Heather Land has a knack for finding the funny in everyday life.
In her sassy comedy, she tackles everything from dysfunctional family holidays and failed diets, to school drop-off lines and class reunions.
Being “very sarcastic” comes naturally, Land said, laughing. “The older I got, the more that came out,” she said in a recent telephone interview from her home in Nashville. “With traumas we experience and other life experiences, you can either laugh or cry. I’d rather laugh.”
Land said her journey to become a comedian was by accident. After a divorce and cross-country move with her two children from Colorado back to her parents’ home in Tennessee, Land took a “9-to-5 big girl job” as a refinancer. “I was also doing what every mature 40-year-old woman does, making silly Snap Chat videos and texting them to my friends,” she said, laughing.
A friend dared her to post one of the videos on Facebook. “I did, and it went viral,” Land said. “People started asking me to make more. I started getting calls to do my comedy at venues like fundraisers and churches, and it just grew from there. I was so confused, because I’m not a comedian.”
The rest, as they say, is history. Land is now an internet sensation with more than 300 million views and more than 3 million social media followers — even country star Miranda Lambert shared one of her videos.
Known for using the tagline “I ain’t doing it” while ranting with a bug-eyed, big-mouth Snap Chat filter and high-pitched voice in her videos, Land will bring her self-depreciating, Southern brand of comedy to the Niswonger Performing Arts Center on Friday, Feb. 3, at 7:30 p.m.
“Yeah, it’s a strange feeling,” she said about her unorthodox rise to success. “I don’t really think about the numbers. It doesn’t feel like reality. It feels more like one big family, not millions of people. We’re just family, just a fun group of people.”
Land said she thinks her popularity can be attributed to her honest observations about life. “People tell me that I say the things they wish they could say,” she said. “I guess maybe I’m a voice for them.”
FROM WORSHIP LEADER TO VIRAL PHENOMENON
Land grew up in Milan, Tenn., about 2.5 hours west of Nashville. She attended Bible college in Florida, worked as a church worship leader for 20 years, and released a gospel album. “After I moved back home to Tennessee and started posting my videos, my career just blew up,” she said. “I made quite the pivot.”
Land pulled material from her videos on YouTube and compiled a 90-minute comedy set. She said her most popular video features her experience at a CrossFit workout, which she jokes “ it’s like adult hazing if you want to know the truth, and it should be illegal.”
Her material today focuses more on “stuff like hormones and getting remarried in my 40s,” she said.
Although Land is a believer and makes an occasional church joke, she doesn’t see herself as a “Christian comedian.”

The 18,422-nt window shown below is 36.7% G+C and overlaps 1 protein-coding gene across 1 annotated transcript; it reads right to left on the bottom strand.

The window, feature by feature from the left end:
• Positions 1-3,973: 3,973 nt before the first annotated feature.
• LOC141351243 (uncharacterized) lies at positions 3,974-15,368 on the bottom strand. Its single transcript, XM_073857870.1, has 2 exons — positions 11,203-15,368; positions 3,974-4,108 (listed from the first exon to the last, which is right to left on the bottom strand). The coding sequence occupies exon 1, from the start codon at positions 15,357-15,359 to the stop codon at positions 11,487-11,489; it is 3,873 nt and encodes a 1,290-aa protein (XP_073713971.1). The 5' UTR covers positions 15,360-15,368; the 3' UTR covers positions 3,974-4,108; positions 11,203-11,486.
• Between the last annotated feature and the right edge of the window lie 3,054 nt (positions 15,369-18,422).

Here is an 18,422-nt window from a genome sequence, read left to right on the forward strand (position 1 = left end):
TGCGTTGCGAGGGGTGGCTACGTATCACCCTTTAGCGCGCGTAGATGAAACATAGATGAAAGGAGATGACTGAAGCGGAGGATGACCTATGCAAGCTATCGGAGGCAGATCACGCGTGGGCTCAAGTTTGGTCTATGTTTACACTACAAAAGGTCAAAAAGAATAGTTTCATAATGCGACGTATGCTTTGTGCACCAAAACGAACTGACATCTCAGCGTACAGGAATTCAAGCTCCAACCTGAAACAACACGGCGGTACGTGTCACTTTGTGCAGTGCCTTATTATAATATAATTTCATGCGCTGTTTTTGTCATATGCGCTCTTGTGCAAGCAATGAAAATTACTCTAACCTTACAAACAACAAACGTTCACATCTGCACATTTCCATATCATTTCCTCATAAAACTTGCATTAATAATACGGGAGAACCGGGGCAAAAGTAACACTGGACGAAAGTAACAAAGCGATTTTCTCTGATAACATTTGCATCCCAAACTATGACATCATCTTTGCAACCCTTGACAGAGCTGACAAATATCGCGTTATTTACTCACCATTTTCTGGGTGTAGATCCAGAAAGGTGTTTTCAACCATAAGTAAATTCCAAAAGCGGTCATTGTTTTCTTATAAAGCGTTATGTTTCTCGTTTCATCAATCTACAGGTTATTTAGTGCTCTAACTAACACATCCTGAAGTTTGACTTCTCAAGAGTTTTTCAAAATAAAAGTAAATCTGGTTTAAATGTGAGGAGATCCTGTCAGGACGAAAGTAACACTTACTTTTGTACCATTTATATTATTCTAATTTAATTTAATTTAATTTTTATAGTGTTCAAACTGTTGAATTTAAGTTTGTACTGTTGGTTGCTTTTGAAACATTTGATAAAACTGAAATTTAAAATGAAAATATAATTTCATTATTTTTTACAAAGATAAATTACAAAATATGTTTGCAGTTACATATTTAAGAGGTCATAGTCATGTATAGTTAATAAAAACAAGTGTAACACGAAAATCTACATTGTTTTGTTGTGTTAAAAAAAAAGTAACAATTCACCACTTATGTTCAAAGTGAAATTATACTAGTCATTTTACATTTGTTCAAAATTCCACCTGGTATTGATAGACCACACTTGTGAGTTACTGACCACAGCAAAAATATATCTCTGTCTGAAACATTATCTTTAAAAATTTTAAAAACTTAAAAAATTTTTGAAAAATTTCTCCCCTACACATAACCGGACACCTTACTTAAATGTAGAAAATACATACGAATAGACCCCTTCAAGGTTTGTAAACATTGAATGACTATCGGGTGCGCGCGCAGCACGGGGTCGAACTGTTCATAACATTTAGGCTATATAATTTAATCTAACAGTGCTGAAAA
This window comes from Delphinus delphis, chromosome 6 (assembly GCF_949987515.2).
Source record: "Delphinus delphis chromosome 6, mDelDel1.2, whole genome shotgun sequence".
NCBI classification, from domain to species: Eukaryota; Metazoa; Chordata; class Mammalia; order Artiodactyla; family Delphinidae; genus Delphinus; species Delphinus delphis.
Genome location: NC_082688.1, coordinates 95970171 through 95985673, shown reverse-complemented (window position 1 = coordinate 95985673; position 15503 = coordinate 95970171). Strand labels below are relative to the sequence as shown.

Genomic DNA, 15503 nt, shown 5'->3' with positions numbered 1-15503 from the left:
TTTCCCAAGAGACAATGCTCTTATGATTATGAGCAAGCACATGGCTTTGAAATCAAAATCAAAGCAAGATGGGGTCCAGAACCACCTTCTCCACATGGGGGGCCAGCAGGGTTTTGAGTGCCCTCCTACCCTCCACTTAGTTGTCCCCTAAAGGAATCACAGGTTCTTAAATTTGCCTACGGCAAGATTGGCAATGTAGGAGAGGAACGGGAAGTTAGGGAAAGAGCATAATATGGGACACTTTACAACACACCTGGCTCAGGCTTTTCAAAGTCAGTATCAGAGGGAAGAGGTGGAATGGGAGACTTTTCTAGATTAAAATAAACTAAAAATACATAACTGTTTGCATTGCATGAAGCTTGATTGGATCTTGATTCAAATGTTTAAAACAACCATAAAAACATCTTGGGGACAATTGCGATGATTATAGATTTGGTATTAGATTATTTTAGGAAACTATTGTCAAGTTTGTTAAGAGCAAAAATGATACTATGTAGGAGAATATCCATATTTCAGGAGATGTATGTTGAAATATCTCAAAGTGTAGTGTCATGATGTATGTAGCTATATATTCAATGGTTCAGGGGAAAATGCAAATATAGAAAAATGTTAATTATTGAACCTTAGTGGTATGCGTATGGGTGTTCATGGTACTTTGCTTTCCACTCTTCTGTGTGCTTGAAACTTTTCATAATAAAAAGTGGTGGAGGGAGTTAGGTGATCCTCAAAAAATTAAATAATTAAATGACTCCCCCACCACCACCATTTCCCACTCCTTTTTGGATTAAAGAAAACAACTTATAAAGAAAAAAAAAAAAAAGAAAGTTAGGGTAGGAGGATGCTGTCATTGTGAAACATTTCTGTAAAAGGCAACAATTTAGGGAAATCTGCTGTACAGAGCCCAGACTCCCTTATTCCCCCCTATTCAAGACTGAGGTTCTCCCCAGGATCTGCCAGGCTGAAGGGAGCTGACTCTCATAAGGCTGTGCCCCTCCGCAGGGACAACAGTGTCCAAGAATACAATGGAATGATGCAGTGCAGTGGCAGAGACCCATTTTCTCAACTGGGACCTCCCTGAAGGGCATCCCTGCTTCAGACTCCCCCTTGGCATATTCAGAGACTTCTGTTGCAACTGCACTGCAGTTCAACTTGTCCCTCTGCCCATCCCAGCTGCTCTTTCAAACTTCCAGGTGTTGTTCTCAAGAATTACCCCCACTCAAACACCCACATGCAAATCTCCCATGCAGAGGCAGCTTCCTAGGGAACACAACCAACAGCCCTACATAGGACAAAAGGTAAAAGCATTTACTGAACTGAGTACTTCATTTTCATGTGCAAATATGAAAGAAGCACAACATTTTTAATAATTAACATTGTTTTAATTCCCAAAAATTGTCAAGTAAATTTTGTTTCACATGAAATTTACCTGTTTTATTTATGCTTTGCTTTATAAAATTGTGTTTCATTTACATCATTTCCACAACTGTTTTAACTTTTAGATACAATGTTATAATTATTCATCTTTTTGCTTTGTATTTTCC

“I’d describe myself as a clean comedian instead,” she said. “I don’t like to pigeonhole myself. I try not to mix religion — or politics — into what I do. I like my comedy to be more inclusive.”
Although Land’s comedy is appropriate for all ages, she noted “a 10-year-old might not understand my bit about going to a gynecologist. Moms are really going to get my comedy most of all.”
She cited Grammy-nominated comedian and podcaster Nate Bargatze as one of her biggest comedic influences. (If you want to check out Bargatze, he will be bringing his “Be Funny Tour” to Freedom Hall Civic Center in Johnson City on April 14 at 7 p.m.)
“Nate takes real life and makes it funny,” she said. “He’s a clean comedian. I have more respect for a comedian who can dig deep for the joke and not rely on curse words. Plus, his delivery is great.”
ALBUMS, BOOKS AND MOVIES
Land said she plans to continue making comedy videos and touring as well as exploring any new opportunities. She already has successfully branched into singing, writing and acting.
In addition to her previous gospel album, Land released a country album called “Counting On” a few years ago with the help of talented musician Keith Sewell, who has also worked with The Dixie Chicks, Ricky Skaggs, Lyle Lovett and others. “It’s 10 songs about heartache and moving on,” she said. “It’s my journey from heartbreak to hope.”
Land, who also plays piano, said her musical style is obviously influenced by her church background and worship music. “But I also love that relaxed indie sound… really anyone who sings melancholy. I love a good depression song,” she added, laughing.
She also has released two books, “I Ain’t Doing It: Unfiltered Thoughts From a Sarcastic Southern Sweetheart” and “A Perfect 10: The Truth About Things I’m Not and Never Will Be.”
“I started a blog several years ago (at heatherland.blog) just to get my thoughts down,” she said. “And I was approached to write some books. They’re really satirical essays about random, light-hearted topics like Walmart and Southern beauty pageants.”
She also starts work on her third movie later this month. “I did a couple of movies last year, and this new one is a Christmas movie,” she said. “I have supporting roles in them all. I really love doing movies. They are a lot of fun, and it’s another avenue for me to meet new people. I just want to keep staying in front of people, because it’s my favorite place to be.”
Her first movie, “Role With It,” will be released sometime this year, she said. Her second movie, “Family Camp,” is already out on Prime Video and other streaming services.
But for now, she is enjoying her “Heather Land Live” tour, which is booked across the country through May. Land said she is excited to perform in Greeneville next month.
“I’ve never been there before,” she said. “It’s nice to do a show close to home. I don’t do that many of them — most are out of state. Greeneville will feel like home to me.”